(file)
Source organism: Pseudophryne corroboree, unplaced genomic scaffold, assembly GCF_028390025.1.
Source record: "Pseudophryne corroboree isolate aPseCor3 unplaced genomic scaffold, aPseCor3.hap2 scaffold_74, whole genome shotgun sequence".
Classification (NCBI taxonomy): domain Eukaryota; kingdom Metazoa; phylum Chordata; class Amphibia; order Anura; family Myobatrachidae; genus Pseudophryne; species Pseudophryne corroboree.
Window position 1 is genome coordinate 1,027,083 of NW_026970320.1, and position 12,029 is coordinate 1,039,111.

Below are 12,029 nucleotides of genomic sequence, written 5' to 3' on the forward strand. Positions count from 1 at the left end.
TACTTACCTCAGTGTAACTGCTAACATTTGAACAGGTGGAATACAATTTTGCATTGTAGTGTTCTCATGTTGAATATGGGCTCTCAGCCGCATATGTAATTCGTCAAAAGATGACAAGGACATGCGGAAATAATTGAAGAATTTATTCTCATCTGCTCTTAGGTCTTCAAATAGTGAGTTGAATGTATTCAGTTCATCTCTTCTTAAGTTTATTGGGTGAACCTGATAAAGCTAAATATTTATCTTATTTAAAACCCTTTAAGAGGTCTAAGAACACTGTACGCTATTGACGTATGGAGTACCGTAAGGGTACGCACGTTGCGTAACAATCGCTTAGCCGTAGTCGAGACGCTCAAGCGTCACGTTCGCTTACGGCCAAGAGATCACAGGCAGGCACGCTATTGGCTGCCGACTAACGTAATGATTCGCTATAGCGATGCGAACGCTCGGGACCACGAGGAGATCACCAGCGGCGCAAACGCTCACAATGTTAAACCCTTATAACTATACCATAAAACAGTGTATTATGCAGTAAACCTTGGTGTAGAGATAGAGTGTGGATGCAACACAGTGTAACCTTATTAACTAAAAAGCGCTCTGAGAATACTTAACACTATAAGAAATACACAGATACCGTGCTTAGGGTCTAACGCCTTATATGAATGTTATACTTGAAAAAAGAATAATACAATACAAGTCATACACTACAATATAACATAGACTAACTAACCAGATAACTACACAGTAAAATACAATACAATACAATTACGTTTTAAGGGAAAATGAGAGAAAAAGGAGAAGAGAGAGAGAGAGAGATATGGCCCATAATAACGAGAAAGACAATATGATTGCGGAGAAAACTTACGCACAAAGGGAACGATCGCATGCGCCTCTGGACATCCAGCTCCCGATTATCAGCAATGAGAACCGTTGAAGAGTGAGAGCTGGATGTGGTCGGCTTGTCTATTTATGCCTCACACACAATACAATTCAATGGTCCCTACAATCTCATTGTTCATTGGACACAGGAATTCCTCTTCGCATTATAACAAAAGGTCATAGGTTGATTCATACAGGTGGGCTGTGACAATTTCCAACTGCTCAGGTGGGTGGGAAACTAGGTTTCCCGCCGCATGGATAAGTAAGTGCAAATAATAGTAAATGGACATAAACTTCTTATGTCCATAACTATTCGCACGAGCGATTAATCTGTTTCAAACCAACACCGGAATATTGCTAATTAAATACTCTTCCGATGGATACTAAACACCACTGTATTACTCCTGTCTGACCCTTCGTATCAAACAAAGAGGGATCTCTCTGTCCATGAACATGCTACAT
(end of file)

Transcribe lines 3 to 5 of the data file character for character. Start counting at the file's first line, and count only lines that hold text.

Classification (NCBI taxonomy): domain Eukaryota; kingdom Metazoa; phylum Chordata; class Amphibia; order Anura; family Myobatrachidae; genus Pseudophryne; species Pseudophryne corroboree.
Window position 1 is genome coordinate 1,027,083 of NW_026970320.1, and position 12,029 is coordinate 1,039,111.

Below are 12,029 nucleotides of genomic sequence, written 5' to 3' on the forward strand. Positions count from 1 at the left end.